The birth of AMURECI happened one afternoon, about 10 years ago, when four beloved young housewives met for their usual “coffee time” to engage in a daily conversation about their lives. Two of the women had just attended a women’s leadership workshop held by a local cooperative. All participants were required to create and present a “project” that they would like to implement in the community. The project envisioned involved recycling paper and selling recycled paper products. The idea was mentioned and the others loved the it. From there, a series of community meetings were organized with local women to make their dream a reality.
Established in February of 2001, AMURECI was the first women’s group in Santa Clara to receive a loan from Banco Popular, a Costa Rican bank, to start a microenterprise. Like other female-led grassroots organizations in Costa Rica, getting their business off the ground involved a lot of patience, teamwork and most of all faith. The women had to collect paper and cardboard waste in the community on foot. They attended workshops on how to make recycled paper and art. They identified and capitalized on the strengths and talents of each individual woman in the group. Some were business savvy, while others were creative artists. They worked diligently to coordinate their efforts to ensure all their bases were covered. In addition, the women had to remain positive and strong amid widespread skepticism that their project would succeed. For a long time, even their husbands thought they were only getting together regularly to share gossip. Fortunately, despite the doubts, the women were always permitted to meet and work towards building their dream. The initial community meetings yielded 12 members but gradually fell to 7 as most women couldn’t maintain the support of their husbands or had a hard time believing that a recycled paper and art business could become successful.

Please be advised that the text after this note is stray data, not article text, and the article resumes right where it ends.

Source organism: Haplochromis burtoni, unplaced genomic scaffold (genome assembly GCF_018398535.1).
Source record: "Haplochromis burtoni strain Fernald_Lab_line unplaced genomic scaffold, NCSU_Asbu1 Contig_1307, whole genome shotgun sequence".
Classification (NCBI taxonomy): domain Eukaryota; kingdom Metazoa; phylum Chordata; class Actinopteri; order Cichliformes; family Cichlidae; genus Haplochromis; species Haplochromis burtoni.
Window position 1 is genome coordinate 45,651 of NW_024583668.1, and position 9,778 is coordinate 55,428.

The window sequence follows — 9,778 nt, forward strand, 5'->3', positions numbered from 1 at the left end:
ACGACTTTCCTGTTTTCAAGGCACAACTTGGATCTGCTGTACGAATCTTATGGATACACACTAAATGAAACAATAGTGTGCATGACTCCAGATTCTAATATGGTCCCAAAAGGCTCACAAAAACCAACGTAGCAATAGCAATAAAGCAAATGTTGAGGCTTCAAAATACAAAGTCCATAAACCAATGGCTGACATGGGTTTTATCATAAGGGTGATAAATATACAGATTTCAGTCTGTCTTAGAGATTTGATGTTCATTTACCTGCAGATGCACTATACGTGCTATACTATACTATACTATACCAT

Slowly but surely though, their dream business started to become a reality. Through partnerships formed with other local organizations, AMURECI began receiving volunteers who provided them with English classes and training to work with tourists. The local municipality delivered technological support while the local university provided workshops on self-esteem. The National Apprenticeship Institute (Instituto Nacional de Aprendizaje, INA) offered painting and customer service classes. Additional support was given by the Ministry of Agriculture as part of it's gender program.
As their business expanded, the women found themselves juggling dual roles as full-time moms and housewife's, and entrepreneurs. Unfamiliar and worried about how this situation, the women sought the advice of a local social worker to determine the best way to care for their children in the face of their rapidly changing roles. One solution was for the women to help each other with raising their kids. Interestingly enough, the children have grown up to become more independent than most Costa Rican kids.
Today, ten years later, the 7 women in the association now have a spacious colorful facility off the main road in Santa Clara where their goods are made and sold. Recycled materials, specifically paper, newspapers, magazines and cardboard are supplied by another local women’s group called the “4 R’s” in charge of collecting and classifying the community’s solid waste. Combining shreds of paper with dried banana leaves and water, the women gradually transform this mix into recycled paper to create a variety of products including journals, bookmarks, folders, notebooks, greeting cards and mobiles. Using seeds that drop from the trees of the nearby rainforest, they also make simple, earthy jewelry from earrings to necklaces. Their handmade goods can be found at various tourist spots in the La Fortuna and Poas Volcano regions, as well as in nearby communities.